TODAY our nostalgic lookback to Knaresborough's past sees a return to the 1960s. In the summer of 1965, exactly 40 years ago, the opening of Knaresborough Zoo made all the headlines but there were plenty of other things going on in the summer months of those 'swinging sixties.'
KNARESBOROUGH ZOO IS OPEN AND MANY MORE ANIMALS TO COME
A plan to establish a zoological gardens at Knaresborough, first conceived two years ago by a visiting zoologist, Mr Milborrow, came to fruition yesterday with the opening of Knaresborough Zoological Gardens at Conyngham Hall.
The zoo is situated in a wooded glade near the hall and the animals and birds are housed in large wire cages that allow them as much freedom and is consistent with the safety of the public.
The exhibits are many and varied and range from a baby elephant to reptiles, from lions to bats. One of the zoo’s rarest exhibits is a ‘Cock of the rock’, a brilliantly coloured South American bird. It is believed to be the only one of its kind in the North of England.
At present in the bird section are two swans and a number of seagulls. These latter are victims of vandalism on the coasts of Britain, and as they will never be able to fend for themselves are cared for at the zoo. The swans are also patients, but it is hoped they will soon recover sufficiently to be set free to swim on the Nidd.
Among the other animals are bears, deer, llamas, racoons, birds of prey, and a large selection of exotic birds and birds of the parrot family. There are cranes, soft-billed birds, and for the children, a special corner with miniature ponies.
A stone panel at the entrance is to be decorated with copies of early cave paintings in which animals played so great a part because the hunting of some animals and the fear of others was so much a part of existence in those far-off days. Mr Milborrow is to do the painting himself.
A important feature of the zoo is that it is fulfils the dual function of providing for some people’s leisure and for other people’s employment.
Plans are afoot to provide accommodation for seals and polar bears and these animals will be added to the zoo as soon as the work is completed. Mr Milborrow hopes that when the gardens do extend down to the river there will be room for many larger animals.
The layout has been interpreted by Messrs Moore and Mallett from Mr Milborrow’s original drawings.
ZOO ATTRACTS 4,000 IN FIRST FOUR DAYS
During the first four days (Thursday to Sunday), since the Zoological Gardens opened in Knaresborough, 4,000 people visited them.
The weather has not affected the number of visitors. Even Monday proved no deterrent; a large number of people wandered around in the torrential rain.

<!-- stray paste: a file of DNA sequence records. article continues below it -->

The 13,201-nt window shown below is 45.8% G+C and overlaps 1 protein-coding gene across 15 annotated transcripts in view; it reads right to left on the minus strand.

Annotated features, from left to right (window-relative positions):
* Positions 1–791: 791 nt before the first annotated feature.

Mr E Milborrow told a staff reporter on Tuesday that he hopes soon to introduce more animals. One new cage has been erected since the opening last Thursday and another is in the planning stage.
Mr Milborrow may also, at a future date, introduce modern animal sculpture, for decorative purposes.
TWENTY-SEVEN BONNY BABIES IN SHOW
Three nurses from Harrogate and District General Hospital had a difficult time choosing three winners in each group in the annual baby show at Knaresborough Community Hall on Saturday. The judges were Mrs Mavis Casey, Miss Mary Rose and Miss Lucy Fleming.
There was a good entry of 27. Prizes and certificates of merit were awarded in the three classes. Results were:
Three to six months: 1, Yvonne Gibson, 7a Stockwell Road; 2, Paul Bradley, 2 Goods Yard Cottages; 3, Helen Rogers, 11, Meadow Road.
Seven to 12 months: 1, John Stockill, 31, Stockwell Avenue; 2, Katherine James; 3, Phillipa Hewitson.
Thirteen to 18 months: 1, Philip Smith, 20a Finkle Street; 2, Michael Nottingham, 5a, Stockdale Close; 3, Diane Lofthouse, 26 Castle Ings Road.
NOTICE FOR TENANTS WHO NEGLECT THEIR GARDENS
On Monday evening, members of Knaresborough Urban Council spent several minutes sorting out what they took to be a contradiction in a minute of the Housing Committee which agreed that notice to quit should be served on tenants who did not within one month greatly improve the appearance of their Council house gardens.
The minute also stated that further consideration should be given to the subject when the Housing Committee met in September.
It was finally explained that there was really no contradiction.
The final notices requiring improved gardening from the tenants would be timed so that the formal resolution of notice to quit would be due when the September meeting took place. The object was to avoid having to start up the subject all over again in September and to ensure that some action was taken in the meantime.
Of 34 tenants originally written to, eight had done either very little or nothing at all. It is the eight ”do nothing” tenants who are now under observation and pressure.
ALLERTON PARK JUNCTION HAZARDS
Welcoming Knaresborough General Purposes Committee’s recommendation that joint representations with the Road Safety Committee should be made to the Ministry of Transport about the dangers of the Allerton Park junctions of the A59 with the Great North Road, Coun P J Hopkinson said at Monday’s meeting of the Knaresborough Urban Council that he hoped this latest move in the campaign to get safety measures set up there would receive the fullest possible publicity and that the Ministry would do something.
The need, it is stressed, is for a flyover at this very dangerous spot and meanwhile for the provision of ‘Dangerous Junction’ signs on the main road to induce traffic to slow down in that area. Since May 1961, 60 accidents have occurred, and there have been three fatalities, according to the Road Safety Committee’s statistics.